As Humana explores ways to help members achieve their best health, health coaching and navigation is one way they are seeing success in reducing hospital admissions and improving medication adherence.   

Humana’s Bold Goal, a business and population health strategy to help improve the health of the communities the company serves 20 percent by 2020 and beyond, uses Healthy Days to track and trend progress at the local level.

Read the study here.

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A group of physicians and healthcare leaders at a recent event convened by Humana aimed to to understand what the medical practitioner’s role should be in addressing food insecurity as part of improving patient outcomes. This article appeared in Healthcare Innovation.

By Drs. Toyin Ajayi and Andrew Renda

It’s an unfortunate truth that in our current healthcare system, too-short, too-packed appointments often mean that providers do not have time to understand all that is going on with their patients beyond the walls of their practices.While the treatments we prescribe address their physical symptoms, we know little about the social, economic and environmental challenges our patients face that impede their health. These social determinants of health (SDoH)—like reliable transportation, nutritious food, stable housing, community and human connection—are critical to health and well-being. Yet, the way that medicine is still widely practiced, especially in lower-income communities, is extremely costly, fragmented, and fails to produce the health outcomes and cost efficiencies we all want.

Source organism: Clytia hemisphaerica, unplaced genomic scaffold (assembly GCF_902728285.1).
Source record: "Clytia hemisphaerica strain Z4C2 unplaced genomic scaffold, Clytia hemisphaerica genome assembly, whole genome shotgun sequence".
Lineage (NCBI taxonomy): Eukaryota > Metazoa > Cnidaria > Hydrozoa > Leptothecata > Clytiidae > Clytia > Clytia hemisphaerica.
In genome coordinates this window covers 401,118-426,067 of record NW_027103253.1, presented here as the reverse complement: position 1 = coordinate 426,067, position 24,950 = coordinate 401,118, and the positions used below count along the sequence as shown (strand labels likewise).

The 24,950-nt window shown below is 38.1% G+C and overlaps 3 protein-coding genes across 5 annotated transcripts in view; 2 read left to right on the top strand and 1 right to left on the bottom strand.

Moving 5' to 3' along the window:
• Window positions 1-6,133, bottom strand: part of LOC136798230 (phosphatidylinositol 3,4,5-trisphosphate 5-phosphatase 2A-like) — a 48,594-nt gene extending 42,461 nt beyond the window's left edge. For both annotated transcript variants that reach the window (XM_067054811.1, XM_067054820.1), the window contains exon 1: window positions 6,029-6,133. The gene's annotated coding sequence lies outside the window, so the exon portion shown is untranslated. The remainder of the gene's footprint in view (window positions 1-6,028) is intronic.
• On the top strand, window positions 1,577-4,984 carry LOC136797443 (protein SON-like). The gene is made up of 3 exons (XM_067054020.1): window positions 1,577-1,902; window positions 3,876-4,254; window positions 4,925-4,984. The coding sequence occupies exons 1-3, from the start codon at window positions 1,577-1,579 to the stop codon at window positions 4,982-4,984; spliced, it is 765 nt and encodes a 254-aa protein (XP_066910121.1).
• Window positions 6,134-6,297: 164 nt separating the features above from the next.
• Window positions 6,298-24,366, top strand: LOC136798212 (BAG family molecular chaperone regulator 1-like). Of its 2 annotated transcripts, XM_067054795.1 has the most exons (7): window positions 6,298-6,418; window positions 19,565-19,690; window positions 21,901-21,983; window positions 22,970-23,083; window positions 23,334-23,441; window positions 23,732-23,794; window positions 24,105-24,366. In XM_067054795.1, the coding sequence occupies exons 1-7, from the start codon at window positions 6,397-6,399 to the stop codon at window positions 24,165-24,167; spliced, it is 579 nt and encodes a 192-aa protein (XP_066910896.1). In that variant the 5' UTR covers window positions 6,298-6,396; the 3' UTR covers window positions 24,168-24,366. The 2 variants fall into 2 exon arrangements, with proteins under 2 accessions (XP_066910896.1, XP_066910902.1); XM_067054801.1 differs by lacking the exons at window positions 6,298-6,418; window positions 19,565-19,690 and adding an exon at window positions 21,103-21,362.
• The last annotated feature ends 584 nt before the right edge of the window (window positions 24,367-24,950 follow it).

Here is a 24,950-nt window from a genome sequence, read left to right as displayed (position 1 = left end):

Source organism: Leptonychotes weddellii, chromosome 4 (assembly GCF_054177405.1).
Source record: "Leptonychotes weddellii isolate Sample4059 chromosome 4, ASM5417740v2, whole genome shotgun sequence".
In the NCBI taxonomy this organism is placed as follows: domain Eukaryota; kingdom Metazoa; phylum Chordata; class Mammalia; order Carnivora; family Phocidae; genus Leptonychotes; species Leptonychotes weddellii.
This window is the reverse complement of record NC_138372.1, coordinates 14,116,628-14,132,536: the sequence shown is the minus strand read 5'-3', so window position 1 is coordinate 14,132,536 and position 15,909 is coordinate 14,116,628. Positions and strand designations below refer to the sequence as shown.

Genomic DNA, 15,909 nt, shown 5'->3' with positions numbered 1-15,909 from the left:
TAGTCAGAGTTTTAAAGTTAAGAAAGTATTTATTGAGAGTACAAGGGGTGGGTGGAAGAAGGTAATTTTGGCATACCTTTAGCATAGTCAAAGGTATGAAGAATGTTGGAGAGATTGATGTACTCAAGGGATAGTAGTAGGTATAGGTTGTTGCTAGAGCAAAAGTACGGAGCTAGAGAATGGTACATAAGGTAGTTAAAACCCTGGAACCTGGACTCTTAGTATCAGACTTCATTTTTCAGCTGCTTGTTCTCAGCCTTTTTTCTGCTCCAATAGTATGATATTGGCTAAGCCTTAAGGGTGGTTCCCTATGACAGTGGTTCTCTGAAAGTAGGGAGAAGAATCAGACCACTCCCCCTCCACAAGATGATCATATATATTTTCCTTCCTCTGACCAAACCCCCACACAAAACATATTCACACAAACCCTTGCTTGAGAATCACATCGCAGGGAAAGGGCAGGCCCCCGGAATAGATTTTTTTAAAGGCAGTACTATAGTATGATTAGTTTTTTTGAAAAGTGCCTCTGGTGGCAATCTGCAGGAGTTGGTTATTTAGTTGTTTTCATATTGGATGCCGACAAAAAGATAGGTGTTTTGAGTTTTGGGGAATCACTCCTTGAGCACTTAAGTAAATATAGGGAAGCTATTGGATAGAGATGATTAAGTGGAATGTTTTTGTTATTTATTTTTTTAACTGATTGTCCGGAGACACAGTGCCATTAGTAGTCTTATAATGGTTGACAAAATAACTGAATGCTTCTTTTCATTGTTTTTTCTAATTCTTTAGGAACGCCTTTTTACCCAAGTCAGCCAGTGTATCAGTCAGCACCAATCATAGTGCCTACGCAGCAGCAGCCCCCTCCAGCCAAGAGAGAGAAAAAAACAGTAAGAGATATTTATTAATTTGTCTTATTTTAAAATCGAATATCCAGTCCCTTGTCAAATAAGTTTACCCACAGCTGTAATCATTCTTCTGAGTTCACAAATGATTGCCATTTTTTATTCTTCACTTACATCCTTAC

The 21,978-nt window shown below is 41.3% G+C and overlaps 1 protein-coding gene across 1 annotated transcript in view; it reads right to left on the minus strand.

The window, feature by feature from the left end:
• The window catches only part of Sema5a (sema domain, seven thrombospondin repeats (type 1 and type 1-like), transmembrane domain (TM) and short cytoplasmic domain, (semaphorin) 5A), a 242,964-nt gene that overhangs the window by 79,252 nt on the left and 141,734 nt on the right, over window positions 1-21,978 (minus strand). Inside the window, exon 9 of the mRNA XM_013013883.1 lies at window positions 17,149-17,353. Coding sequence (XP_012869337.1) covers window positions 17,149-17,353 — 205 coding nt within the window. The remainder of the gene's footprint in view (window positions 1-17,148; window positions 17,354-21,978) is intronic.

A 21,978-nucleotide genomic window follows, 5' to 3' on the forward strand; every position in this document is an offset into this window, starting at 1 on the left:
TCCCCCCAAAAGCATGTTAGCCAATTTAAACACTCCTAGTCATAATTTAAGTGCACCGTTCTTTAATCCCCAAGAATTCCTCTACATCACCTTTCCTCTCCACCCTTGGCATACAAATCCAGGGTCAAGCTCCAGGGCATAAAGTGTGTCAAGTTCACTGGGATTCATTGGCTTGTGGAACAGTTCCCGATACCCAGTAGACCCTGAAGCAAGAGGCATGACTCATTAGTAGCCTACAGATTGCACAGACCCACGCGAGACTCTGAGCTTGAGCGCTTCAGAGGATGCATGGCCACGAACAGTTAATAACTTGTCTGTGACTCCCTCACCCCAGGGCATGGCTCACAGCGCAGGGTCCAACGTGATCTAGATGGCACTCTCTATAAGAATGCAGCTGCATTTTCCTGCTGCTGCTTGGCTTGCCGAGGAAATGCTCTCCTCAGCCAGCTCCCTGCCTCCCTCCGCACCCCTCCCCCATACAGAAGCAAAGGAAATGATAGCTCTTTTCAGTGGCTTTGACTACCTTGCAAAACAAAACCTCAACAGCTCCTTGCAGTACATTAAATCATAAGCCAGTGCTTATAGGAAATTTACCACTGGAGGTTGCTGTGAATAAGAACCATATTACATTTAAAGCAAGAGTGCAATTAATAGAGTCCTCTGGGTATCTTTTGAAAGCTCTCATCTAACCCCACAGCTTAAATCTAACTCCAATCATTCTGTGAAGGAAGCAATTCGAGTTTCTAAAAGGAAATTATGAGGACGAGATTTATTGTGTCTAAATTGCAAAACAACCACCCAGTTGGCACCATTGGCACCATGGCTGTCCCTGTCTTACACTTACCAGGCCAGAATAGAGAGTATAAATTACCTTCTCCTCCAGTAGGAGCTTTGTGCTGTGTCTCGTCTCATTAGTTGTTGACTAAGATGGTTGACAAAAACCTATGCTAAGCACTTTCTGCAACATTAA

One of the most prevalent and harmful barriers to good health is lack of access to enough nutritious food. Food insecurity leads to higher rates of chronic disease, emergency department visits and hospitalizations, driving $77.5 billion in related healthcare costs. We cannot expect to improve health and reduce costs if we do not first ensure that patients eat well. This is no small issue: adults experiencing poverty, who presumably lack consistent healthful food, have a higher risk for diabetes, heart disease and stroke, depression, disability—even premature mortality.

So why is food insecurity not considered a clinical gap in care? Shouldn’t all providers have a responsibility to diagnose social determinants of health, as they would other medical conditions?

These were the questions posed to a group of physicians and healthcare leaders at a recent TEDMED event convened by Humana, aiming to understand what the medical practitioner’s role should be in addressing food insecurity as part of improving patient outcomes.